The FCC Thursday officially rewrote its rules to raise the cap on a TV group owner's household reach to 39%. That's the total percentage of U.S. households a single TV station group owner is allowed to reach, although only half of a UHF stations audience counts toward that cap.
That move comes a little over three years after President George W. Bush signed the bill into law that changed the cap to 39%. The FCC had wanted to raise it from 35% to 45%, but Congress stepped in to split the difference.
What is essentially a housekeeping move by the FCC comes in advance of its oversight hearing before House Democrats on March 14.
The FCC hasn't had an opportunity to impose the cap anyway, since no station sale has come before it that would have pushed any of the networks above that limit. In fact, networks seem to be moving in the other direction, selling stations rather than buying them.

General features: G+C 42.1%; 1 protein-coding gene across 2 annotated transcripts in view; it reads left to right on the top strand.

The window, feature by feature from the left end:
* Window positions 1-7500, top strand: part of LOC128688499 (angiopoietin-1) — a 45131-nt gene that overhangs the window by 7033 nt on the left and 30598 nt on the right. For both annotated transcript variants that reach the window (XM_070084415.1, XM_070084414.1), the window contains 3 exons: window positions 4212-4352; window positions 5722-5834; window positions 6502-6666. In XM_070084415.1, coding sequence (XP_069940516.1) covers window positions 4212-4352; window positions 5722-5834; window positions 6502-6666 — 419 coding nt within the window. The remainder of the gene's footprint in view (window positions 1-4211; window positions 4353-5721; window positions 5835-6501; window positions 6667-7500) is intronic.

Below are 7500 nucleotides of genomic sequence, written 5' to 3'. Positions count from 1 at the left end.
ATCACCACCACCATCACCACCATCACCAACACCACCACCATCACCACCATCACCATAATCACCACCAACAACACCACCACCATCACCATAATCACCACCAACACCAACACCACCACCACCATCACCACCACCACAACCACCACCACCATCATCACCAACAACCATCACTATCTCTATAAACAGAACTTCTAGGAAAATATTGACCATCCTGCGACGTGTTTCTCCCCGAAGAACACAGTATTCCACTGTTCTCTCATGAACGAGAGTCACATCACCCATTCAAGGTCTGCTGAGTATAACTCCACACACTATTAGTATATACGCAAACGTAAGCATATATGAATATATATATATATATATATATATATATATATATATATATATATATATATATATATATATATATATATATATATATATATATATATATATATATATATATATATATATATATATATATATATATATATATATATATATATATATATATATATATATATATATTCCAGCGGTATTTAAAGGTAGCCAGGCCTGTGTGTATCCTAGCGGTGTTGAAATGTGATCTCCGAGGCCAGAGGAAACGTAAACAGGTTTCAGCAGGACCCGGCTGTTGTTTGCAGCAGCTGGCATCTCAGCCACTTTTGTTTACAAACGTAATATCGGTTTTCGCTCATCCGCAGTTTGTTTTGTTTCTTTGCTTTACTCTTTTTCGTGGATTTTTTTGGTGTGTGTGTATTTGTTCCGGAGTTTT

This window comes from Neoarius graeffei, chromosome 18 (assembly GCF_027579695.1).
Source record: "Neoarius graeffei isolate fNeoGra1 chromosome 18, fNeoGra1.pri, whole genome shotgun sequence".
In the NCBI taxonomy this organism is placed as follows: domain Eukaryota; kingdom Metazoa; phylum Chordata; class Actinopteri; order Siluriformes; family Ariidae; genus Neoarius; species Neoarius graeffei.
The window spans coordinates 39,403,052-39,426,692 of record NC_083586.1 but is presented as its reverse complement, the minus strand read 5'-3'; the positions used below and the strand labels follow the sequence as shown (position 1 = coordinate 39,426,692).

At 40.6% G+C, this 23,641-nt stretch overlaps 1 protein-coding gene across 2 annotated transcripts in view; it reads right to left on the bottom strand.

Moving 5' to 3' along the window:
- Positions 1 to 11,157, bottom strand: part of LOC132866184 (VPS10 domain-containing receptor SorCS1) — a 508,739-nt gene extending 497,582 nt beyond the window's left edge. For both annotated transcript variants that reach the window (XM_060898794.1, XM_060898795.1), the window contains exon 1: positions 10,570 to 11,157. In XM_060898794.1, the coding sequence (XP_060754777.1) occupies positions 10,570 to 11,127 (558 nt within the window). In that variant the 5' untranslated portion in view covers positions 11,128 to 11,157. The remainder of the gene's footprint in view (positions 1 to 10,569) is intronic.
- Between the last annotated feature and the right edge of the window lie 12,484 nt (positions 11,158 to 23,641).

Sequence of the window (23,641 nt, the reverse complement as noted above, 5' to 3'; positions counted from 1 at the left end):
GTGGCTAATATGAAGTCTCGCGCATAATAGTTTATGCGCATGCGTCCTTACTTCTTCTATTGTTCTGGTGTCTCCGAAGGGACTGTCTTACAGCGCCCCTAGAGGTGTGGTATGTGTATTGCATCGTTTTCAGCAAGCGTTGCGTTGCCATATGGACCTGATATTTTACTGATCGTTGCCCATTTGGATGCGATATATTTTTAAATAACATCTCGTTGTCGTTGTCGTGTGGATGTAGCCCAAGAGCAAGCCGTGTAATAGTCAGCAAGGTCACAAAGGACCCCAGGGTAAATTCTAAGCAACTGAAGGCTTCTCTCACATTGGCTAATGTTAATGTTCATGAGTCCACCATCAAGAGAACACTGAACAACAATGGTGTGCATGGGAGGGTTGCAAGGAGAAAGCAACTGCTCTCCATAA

The FCC said it was making the change "without providing prior public notice and an opportunity for comment,"--including why it took so long--"because the rule modifications are mandated by the applicable provisions of the Appropriations Act and Telecommunications Act."
Actually, the order was adopted on Aug. 10, though not released until March 1.
The deal still isn't closed. The new rules won't take effect until 30 days after being published in the federal register.
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Contributing editor John Eggerton has been an editor and/or writer on media regulation, legislation and policy for over four decades, including covering the FCC, FTC, Congress, the major media trade associations, and the federal courts. In addition to Multichannel News and Broadcasting + Cable, his work has appeared in Radio World, TV Technology, TV Fax, This Week in Consumer Electronics, Variety and the Encyclopedia Britannica.